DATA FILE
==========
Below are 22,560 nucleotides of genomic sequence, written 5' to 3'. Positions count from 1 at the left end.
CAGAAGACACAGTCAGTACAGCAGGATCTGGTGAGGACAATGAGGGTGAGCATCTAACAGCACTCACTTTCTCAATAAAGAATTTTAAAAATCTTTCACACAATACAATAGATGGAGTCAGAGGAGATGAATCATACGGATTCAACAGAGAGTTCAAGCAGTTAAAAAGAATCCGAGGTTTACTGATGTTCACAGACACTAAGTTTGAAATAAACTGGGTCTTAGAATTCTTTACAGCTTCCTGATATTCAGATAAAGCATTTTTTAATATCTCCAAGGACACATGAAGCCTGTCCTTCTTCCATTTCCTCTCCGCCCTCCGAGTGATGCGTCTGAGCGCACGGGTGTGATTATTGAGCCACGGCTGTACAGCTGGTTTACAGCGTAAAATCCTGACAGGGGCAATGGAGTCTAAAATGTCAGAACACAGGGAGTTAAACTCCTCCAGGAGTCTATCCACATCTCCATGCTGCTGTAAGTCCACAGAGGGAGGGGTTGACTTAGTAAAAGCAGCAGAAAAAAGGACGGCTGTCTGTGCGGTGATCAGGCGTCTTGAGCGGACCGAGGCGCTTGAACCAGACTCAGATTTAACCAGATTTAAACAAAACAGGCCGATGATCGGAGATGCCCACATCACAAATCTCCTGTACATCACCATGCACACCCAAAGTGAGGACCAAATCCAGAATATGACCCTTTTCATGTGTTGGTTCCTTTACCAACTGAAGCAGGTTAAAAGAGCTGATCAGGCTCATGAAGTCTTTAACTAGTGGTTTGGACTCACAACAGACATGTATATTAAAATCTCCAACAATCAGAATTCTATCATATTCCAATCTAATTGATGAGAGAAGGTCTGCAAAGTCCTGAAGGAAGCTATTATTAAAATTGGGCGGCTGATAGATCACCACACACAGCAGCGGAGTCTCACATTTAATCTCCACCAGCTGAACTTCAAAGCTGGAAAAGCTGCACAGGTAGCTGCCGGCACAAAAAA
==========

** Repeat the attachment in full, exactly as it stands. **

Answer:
Below are 22,560 nucleotides of genomic sequence, written 5' to 3'. Positions count from 1 at the left end.
CAGAAGACACAGTCAGTACAGCAGGATCTGGTGAGGACAATGAGGGTGAGCATCTAACAGCACTCACTTTCTCAATAAAGAATTTTAAAAATCTTTCACACAATACAATAGATGGAGTCAGAGGAGATGAATCATACGGATTCAACAGAGAGTTCAAGCAGTTAAAAAGAATCCGAGGTTTACTGATGTTCACAGACACTAAGTTTGAAATAAACTGGGTCTTAGAATTCTTTACAGCTTCCTGATATTCAGATAAAGCATTTTTTAATATCTCCAAGGACACATGAAGCCTGTCCTTCTTCCATTTCCTCTCCGCCCTCCGAGTGATGCGTCTGAGCGCACGGGTGTGATTATTGAGCCACGGCTGTACAGCTGGTTTACAGCGTAAAATCCTGACAGGGGCAATGGAGTCTAAAATGTCAGAACACAGGGAGTTAAACTCCTCCAGGAGTCTATCCACATCTCCATGCTGCTGTAAGTCCACAGAGGGAGGGGTTGACTTAGTAAAAGCAGCAGAAAAAAGGACGGCTGTCTGTGCGGTGATCAGGCGTCTTGAGCGGACCGAGGCGCTTGAACCAGACTCAGATTTAACCAGATTTAAACAAAACAGGCCGATGATCGGAGATGCCCACATCACAAATCTCCTGTACATCACCATGCACACCCAAAGTGAGGACCAAATCCAGAATATGACCCTTTTCATGTGTTGGTTCCTTTACCAACTGAAGCAGGTTAAAAGAGCTGATCAGGCTCATGAAGTCTTTAACTAGTGGTTTGGACTCACAACAGACATGTATATTAAAATCTCCAACAATCAGAATTCTATCATATTCCAATCTAATTGATGAGAGAAGGTCTGCAAAGTCCTGAAGGAAGCTATTATTAAAATTGGGCGGCTGATAGATCACCACACACAGCAGCGGAGTCTCACATTTAATCTCCACCAGCTGAACTTCAAAGCTGGAAAAGCTGCACAGGTAGCTGCCGGCACAAAAAA